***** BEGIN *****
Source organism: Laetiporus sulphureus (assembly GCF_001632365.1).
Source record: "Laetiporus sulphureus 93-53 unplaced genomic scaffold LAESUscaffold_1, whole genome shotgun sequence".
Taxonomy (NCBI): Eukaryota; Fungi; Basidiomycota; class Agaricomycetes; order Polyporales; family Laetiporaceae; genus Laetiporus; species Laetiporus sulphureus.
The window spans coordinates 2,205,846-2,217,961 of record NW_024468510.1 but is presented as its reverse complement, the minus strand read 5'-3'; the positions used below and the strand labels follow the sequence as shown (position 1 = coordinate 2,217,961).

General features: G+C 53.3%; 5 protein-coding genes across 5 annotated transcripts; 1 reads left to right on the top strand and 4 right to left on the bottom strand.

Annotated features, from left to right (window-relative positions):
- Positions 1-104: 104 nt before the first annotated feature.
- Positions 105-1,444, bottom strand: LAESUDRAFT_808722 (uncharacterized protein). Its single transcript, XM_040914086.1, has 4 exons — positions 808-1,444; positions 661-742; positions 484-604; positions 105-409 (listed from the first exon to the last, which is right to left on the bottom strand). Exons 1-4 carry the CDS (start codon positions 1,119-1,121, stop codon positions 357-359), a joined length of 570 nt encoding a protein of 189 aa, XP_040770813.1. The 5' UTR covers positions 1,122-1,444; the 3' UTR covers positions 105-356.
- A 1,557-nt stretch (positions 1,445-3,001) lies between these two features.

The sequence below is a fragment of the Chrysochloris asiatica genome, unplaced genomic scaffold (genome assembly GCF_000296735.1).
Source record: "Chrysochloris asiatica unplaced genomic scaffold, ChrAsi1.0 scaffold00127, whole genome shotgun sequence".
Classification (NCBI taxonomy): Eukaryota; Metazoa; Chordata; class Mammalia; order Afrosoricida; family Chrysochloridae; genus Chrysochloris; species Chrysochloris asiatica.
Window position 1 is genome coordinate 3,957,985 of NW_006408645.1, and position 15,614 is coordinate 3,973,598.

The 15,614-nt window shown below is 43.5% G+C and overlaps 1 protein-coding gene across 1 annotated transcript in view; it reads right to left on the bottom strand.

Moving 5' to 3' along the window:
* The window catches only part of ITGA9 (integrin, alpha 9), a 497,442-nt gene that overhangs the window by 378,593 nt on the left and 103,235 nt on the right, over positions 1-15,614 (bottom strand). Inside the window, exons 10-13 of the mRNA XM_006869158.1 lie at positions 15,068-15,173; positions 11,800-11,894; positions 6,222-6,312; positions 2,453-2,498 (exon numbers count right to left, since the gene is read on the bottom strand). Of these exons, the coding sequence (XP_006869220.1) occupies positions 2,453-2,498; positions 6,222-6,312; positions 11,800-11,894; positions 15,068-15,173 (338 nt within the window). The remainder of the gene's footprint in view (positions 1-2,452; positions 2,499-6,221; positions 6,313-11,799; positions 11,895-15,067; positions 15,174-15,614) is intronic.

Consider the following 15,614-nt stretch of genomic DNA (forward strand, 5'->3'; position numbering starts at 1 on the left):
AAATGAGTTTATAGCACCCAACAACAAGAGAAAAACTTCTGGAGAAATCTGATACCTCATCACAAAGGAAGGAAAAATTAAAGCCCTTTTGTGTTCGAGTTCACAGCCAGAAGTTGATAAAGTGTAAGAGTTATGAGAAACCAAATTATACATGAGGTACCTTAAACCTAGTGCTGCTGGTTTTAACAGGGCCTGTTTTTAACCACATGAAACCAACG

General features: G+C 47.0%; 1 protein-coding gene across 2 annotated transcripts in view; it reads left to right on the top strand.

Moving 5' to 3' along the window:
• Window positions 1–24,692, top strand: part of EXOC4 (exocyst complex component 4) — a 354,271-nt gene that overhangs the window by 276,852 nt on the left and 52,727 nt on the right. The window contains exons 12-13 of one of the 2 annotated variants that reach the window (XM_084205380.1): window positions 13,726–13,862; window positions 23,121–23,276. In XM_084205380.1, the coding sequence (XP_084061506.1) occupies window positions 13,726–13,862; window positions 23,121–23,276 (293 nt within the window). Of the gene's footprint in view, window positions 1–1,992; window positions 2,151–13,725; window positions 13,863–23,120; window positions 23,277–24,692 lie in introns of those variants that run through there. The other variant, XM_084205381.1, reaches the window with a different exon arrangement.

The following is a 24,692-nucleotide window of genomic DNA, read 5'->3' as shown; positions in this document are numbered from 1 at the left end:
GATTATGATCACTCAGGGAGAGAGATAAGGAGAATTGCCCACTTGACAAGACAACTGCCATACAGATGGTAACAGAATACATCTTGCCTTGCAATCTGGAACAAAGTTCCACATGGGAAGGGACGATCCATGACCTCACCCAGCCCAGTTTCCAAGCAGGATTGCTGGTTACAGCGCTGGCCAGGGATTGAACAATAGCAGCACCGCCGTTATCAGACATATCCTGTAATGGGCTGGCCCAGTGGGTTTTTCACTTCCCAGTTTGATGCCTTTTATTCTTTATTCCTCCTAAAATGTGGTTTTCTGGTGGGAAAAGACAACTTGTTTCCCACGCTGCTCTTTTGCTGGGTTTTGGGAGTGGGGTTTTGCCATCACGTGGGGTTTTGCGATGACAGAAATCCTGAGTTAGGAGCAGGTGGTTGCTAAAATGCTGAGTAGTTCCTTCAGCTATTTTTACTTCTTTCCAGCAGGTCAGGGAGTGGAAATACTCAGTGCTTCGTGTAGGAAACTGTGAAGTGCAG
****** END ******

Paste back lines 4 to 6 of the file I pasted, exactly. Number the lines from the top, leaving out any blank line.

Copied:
The window spans coordinates 2,205,846-2,217,961 of record NW_024468510.1 but is presented as its reverse complement, the minus strand read 5'-3'; the positions used below and the strand labels follow the sequence as shown (position 1 = coordinate 2,217,961).

General features: G+C 53.3%; 5 protein-coding genes across 5 annotated transcripts; 1 reads left to right on the top strand and 4 right to left on the bottom strand.

Annotated features, from left to right (window-relative positions):